By Dennis Matthews
According to the CDC, an estimated 1 in 10 (or 9.5%) adults in the US are suffering from Depression. There is also a lot of denial about it, because we really don’t want to talk about it. Why not? Well for one thing, it’s not an easy problem to solve. There are cut backs in social services as a result of budget cuts in just about every state, county, city, and town in the country. Most people who are suffering from Depression are our families, our friends, and neighbors. From the inner city, to the richest enclaves in the toniest suburbs, Depression is the silent vampire, stealing our lives, productivity, and joy. You could be rich or poor, from any ethnicity, any age or education level, it does not matter. Depression does not discriminate.
It is a disorder that controls the mind and its functions causing loss of appetite, sleeplessness, mood swings, and a deep sense of despair. The symptoms of depression are varied and the severity changes with time. And, according to experts depression can be an inherited disorder, or caused by life threatening illnesses, or stress. Other causes are certain diseases, medicines, drugs, alcohol, or mental illnesses. Women are seen to experience depression more than men and this is attributed to hormonal swings, menstrual cycle changes, pregnancy, miscarriage, pre-menopause, and post-menopause.
Some of the most common symptoms are:
1. An unshakable sadness, anxiety, or emptiness.
2. Overwhelming hopelessness accompanied by pessimistic feelings.
3. Extreme guilt, feelings of helplessness, and no sense of self worth.
4. Loss of energy, a slowing down of metabolism, and activity levels. Being plagued by constant fatigue.
5. A sense of helplessness along with an increasing inability to focus and indecisiveness.
6. Loss of sound sleep and development of extreme insomnia.
7. Inexplicable weight loss or weight gain. Triggered by loss of appetite or eating binges.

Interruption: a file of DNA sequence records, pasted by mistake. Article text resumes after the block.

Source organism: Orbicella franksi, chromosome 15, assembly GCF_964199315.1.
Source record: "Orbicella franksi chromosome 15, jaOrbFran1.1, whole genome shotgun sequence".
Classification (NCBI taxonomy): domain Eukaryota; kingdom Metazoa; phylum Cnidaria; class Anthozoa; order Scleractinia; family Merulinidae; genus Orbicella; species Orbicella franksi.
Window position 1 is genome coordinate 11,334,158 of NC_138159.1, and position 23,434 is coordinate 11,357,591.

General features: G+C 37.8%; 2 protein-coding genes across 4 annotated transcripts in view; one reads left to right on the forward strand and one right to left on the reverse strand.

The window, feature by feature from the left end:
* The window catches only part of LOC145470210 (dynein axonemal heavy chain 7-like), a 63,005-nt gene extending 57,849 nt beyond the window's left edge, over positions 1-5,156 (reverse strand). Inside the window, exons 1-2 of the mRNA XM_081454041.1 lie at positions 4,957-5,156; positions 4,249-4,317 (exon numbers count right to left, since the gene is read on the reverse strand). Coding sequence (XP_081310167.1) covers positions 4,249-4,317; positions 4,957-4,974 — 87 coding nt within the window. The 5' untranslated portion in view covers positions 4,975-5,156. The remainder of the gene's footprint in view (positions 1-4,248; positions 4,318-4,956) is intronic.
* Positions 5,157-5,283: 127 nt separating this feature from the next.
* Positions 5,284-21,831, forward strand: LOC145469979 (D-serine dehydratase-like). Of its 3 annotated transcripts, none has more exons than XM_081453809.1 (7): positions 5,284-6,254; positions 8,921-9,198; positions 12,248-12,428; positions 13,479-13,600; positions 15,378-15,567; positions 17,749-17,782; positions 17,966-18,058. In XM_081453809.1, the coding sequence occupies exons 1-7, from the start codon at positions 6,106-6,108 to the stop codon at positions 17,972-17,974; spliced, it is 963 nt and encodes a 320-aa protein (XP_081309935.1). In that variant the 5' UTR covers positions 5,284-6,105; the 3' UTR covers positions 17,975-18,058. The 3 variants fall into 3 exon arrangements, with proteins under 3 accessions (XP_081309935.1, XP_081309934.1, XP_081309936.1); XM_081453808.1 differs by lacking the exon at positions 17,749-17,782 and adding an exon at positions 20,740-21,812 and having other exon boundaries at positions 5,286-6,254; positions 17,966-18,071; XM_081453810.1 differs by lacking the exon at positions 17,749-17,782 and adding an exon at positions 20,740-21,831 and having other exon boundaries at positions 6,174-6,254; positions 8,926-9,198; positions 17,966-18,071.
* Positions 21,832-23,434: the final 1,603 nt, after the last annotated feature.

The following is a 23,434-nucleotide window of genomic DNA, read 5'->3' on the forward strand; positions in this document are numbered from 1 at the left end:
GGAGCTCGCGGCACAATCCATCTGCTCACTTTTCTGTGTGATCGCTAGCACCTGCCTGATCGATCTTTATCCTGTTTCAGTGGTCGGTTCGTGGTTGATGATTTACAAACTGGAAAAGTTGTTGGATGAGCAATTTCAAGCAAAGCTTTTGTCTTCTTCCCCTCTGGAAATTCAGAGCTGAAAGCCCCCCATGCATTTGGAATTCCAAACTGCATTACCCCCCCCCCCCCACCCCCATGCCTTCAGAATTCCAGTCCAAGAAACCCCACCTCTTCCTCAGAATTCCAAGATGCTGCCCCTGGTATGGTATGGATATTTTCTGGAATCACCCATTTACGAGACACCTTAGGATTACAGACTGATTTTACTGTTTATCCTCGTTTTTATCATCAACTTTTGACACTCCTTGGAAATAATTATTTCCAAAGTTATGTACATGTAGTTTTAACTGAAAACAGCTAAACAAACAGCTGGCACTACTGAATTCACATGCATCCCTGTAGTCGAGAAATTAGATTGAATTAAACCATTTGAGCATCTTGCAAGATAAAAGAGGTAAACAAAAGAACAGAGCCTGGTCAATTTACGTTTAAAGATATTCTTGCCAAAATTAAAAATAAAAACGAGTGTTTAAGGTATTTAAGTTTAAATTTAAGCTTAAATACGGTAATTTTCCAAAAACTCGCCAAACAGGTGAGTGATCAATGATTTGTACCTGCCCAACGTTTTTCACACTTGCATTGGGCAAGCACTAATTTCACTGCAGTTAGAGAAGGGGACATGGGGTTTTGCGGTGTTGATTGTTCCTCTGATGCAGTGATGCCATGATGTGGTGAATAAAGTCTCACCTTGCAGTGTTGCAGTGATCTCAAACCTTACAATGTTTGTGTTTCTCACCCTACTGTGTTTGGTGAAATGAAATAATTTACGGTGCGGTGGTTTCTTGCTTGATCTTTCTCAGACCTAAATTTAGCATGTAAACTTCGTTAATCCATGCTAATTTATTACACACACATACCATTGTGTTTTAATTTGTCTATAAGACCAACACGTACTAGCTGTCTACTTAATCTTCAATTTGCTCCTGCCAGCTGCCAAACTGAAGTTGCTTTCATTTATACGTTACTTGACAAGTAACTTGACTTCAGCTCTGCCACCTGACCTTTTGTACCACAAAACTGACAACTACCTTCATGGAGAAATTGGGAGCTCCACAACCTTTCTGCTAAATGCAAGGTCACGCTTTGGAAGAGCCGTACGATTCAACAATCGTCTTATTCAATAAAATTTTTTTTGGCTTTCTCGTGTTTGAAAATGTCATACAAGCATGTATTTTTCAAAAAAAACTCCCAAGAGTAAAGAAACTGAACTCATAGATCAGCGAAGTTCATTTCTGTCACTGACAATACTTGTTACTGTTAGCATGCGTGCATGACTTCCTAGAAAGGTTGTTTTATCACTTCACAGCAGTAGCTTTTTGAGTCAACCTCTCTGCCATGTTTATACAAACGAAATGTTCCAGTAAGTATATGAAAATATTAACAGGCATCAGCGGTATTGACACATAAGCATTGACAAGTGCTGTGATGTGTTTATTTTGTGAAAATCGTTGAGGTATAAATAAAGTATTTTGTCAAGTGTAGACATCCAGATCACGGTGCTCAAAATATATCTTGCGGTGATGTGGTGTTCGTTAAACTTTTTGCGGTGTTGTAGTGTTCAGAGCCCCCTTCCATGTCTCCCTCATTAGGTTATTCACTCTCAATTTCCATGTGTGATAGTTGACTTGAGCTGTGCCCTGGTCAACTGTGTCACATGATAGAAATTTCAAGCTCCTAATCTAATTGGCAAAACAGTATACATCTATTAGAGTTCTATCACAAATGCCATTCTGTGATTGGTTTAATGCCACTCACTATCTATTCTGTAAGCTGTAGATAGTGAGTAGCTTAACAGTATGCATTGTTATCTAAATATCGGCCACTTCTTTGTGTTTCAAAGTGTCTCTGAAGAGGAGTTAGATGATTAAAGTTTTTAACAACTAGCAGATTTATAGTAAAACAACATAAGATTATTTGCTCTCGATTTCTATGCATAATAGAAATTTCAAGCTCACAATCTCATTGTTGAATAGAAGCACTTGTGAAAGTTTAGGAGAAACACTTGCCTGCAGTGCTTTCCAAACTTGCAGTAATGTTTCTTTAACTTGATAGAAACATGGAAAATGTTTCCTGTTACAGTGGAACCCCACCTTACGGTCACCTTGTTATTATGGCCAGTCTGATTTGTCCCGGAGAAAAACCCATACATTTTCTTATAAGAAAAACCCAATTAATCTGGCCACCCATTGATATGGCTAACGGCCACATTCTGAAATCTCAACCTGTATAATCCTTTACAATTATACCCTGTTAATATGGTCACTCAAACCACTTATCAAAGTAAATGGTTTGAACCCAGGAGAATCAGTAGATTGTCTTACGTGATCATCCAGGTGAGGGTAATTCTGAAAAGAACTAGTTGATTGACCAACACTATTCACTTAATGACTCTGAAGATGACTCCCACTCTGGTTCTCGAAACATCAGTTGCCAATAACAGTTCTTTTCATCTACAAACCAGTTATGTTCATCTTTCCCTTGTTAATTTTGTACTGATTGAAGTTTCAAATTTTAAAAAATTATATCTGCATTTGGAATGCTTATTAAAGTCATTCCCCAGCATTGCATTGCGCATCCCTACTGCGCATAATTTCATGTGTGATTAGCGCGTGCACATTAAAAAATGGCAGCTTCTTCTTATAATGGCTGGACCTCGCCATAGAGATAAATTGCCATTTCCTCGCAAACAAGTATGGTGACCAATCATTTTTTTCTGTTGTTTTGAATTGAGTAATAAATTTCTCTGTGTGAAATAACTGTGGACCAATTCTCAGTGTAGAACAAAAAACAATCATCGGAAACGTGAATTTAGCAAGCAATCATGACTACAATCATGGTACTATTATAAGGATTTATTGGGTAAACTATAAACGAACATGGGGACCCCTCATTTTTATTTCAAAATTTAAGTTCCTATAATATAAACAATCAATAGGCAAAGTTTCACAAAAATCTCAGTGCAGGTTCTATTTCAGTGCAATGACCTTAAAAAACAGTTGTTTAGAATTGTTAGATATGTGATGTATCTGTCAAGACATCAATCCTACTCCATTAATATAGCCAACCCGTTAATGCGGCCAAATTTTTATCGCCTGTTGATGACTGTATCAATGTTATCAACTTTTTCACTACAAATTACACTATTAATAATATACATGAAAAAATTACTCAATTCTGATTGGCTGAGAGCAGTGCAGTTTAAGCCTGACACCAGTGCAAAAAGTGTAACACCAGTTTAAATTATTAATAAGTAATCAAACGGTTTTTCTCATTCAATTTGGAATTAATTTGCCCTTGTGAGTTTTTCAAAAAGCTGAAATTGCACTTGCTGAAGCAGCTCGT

8. Brooding and suicidal inclinations.
9. Irritability, short temper, as well as restlessness.
10. Physical afflictions like headaches, digestive disorders, and chronic pain for no particular reason.
If you experience any of the above along with a marked change in behavior do consult your doctor. He will give you a thorough examination to rule out physical causes for depression as well as any underlying medical problems. Then if required he will recommend that you consult a psychiatrist or psychologist.
Take matters in hand and try and erase negativity from your mind. Cut out from your life terms like exhaustion, worthlessness, and hopelessness. Change your life by setting yourself a few goals. Try and relax, meditate, and enjoy music. Start new activities that absorb your time as well as interests. Go out and meet people and participate in group activities. Avoid the company of negative people. Make up your mind to enjoy a movie, ballgame, family outing, picnic, or trek. Be positive, self confident, and have faith in yourself. Faith is itself a great healer. Decide to change your world for the better. However do follow the doctor’s advice. Treatment can include: anti-depressant medicines, psychotherapy, as well as lifestyle changes. In extreme cases electroconvulsive therapy or light therapy are prescribed.
If your depression escalates or you are suicidal seek help from your family physician or health care provider. Do call a local health department, a community mental health center, or hospital or clinic. Someone will extend a helping hand and talk you through the crisis.